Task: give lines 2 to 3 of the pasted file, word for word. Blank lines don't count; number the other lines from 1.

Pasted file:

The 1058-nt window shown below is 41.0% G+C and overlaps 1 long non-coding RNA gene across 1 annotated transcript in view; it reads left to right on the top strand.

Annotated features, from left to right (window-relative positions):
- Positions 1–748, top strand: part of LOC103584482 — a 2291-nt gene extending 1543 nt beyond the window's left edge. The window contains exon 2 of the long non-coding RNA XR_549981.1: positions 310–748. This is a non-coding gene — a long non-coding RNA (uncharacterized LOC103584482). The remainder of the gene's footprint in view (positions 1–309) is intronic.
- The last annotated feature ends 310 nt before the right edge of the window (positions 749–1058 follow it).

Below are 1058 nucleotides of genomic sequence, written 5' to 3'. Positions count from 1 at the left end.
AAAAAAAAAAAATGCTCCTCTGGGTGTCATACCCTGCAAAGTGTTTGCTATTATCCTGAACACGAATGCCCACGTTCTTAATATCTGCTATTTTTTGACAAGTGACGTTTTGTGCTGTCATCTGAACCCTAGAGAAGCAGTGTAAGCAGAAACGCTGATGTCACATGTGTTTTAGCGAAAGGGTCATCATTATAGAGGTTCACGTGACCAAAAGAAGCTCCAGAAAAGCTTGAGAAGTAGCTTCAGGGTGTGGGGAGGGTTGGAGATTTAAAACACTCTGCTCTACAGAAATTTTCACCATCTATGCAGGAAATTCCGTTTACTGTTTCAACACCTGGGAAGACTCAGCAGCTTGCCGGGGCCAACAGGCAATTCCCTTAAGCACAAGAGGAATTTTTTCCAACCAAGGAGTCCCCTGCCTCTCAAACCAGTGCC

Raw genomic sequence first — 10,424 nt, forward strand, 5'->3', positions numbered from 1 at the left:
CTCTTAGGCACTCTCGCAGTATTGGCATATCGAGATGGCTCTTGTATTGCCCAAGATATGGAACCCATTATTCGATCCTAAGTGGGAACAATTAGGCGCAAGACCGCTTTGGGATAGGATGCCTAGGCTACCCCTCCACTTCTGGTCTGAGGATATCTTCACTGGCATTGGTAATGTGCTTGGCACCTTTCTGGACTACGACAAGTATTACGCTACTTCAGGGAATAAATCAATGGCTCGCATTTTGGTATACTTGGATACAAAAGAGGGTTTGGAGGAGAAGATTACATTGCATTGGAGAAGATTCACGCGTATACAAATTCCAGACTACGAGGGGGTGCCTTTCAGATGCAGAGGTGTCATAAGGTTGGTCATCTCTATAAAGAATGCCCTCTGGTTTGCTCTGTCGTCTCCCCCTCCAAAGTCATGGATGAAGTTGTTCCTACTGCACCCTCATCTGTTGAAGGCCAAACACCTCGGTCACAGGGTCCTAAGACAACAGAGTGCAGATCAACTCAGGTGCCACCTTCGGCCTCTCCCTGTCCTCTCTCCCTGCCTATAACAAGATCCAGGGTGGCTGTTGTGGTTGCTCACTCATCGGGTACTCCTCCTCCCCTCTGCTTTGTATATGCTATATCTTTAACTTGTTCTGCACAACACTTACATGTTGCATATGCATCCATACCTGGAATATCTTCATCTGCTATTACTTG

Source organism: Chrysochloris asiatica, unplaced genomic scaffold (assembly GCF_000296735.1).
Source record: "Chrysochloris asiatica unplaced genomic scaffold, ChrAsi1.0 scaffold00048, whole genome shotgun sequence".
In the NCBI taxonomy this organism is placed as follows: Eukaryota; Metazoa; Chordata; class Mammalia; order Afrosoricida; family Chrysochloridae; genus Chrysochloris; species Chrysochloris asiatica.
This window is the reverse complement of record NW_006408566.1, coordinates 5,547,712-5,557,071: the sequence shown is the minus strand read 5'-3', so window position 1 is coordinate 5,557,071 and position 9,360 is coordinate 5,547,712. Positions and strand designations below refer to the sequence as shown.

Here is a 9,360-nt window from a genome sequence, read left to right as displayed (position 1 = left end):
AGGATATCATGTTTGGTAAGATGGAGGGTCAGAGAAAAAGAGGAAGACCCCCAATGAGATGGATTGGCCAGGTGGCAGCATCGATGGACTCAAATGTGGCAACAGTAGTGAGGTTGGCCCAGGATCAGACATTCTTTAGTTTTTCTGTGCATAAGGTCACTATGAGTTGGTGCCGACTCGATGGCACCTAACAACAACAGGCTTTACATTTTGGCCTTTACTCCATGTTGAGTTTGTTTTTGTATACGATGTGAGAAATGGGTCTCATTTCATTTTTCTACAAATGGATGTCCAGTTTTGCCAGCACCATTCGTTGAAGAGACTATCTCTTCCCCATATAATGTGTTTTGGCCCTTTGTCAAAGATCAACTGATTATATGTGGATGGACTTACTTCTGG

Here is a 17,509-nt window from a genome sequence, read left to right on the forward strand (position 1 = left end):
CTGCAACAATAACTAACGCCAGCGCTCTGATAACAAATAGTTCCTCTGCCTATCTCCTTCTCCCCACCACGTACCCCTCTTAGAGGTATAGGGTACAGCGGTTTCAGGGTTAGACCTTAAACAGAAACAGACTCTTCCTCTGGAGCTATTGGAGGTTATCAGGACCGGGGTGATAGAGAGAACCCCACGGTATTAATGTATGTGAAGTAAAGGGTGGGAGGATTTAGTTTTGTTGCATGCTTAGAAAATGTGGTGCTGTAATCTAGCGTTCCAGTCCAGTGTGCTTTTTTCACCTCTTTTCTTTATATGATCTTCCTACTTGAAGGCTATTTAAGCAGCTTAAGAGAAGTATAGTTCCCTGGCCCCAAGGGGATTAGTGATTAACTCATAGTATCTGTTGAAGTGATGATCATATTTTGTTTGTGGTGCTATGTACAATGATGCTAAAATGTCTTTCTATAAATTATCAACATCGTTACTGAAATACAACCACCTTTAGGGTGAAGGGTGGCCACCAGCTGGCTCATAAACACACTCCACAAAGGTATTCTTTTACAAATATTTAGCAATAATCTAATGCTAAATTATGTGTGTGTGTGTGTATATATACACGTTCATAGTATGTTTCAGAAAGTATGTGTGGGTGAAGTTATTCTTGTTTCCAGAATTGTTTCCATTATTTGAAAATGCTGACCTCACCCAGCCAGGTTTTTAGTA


Annotated features, from left to right (window-relative positions):
- Positions 1–748, top strand: part of LOC103584482 — a 2291-nt gene extending 1543 nt beyond the window's left edge. The window contains exon 2 of the long non-coding RNA XR_549981.1: positions 310–748. This is a non-coding gene — a long non-coding RNA (uncharacterized LOC103584482). The remainder of the gene's footprint in view (positions 1–309) is intronic.